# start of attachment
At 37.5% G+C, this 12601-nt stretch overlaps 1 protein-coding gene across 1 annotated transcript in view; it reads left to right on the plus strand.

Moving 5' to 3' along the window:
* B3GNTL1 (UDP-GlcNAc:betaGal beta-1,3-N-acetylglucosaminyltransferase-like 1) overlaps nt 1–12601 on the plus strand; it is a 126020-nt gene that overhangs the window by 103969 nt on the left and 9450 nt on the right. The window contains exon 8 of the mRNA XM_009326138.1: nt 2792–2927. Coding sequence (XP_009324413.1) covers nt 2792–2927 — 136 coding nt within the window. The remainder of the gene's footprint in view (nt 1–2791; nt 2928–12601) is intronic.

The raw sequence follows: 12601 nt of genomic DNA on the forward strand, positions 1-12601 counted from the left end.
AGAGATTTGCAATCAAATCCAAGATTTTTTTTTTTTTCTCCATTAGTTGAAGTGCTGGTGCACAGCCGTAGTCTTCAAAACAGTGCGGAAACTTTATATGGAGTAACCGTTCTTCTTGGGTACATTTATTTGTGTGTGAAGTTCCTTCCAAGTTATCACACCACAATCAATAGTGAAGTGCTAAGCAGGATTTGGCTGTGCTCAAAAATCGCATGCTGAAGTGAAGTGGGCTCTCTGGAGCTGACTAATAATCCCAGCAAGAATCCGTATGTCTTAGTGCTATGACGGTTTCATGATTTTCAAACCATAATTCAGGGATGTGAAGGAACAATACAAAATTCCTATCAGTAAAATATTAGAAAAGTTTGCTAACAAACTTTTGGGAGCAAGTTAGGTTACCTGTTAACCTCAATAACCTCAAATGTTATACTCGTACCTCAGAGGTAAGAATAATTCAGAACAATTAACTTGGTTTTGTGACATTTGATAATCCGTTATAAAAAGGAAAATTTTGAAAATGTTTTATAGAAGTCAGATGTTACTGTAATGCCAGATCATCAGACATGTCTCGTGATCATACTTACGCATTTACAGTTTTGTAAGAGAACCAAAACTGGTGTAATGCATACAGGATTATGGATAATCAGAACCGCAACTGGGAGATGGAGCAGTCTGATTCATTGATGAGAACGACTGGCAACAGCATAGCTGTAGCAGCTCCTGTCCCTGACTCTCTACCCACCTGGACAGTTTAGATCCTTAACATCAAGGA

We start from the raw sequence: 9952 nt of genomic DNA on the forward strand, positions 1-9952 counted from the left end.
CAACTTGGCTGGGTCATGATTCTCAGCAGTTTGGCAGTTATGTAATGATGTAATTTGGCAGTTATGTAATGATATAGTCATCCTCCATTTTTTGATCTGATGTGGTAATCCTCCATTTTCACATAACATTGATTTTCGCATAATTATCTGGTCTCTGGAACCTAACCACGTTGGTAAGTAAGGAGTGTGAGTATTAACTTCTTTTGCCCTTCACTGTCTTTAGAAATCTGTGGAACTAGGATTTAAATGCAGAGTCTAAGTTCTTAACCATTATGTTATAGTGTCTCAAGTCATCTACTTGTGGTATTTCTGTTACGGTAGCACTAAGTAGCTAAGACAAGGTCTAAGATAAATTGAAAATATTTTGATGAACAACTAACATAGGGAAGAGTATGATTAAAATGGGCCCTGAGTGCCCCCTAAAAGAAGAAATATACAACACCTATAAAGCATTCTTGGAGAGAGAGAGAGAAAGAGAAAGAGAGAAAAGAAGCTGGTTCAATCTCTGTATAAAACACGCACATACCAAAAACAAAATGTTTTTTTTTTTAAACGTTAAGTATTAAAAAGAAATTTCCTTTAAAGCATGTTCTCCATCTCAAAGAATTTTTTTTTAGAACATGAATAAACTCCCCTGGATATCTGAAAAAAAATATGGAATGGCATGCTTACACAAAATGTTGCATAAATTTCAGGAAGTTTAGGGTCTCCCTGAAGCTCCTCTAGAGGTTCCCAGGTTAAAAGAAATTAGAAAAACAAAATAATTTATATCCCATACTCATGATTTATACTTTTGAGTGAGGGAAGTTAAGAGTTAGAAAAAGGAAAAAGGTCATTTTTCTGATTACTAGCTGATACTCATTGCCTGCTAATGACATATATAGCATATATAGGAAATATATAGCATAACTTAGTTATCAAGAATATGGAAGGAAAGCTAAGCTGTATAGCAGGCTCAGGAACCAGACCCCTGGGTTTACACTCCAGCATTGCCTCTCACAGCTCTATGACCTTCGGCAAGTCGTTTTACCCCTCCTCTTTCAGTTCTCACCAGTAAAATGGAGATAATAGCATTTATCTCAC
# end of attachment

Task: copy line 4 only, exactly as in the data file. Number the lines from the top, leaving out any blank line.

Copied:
The raw sequence follows: 12601 nt of genomic DNA on the forward strand, positions 1-12601 counted from the left end.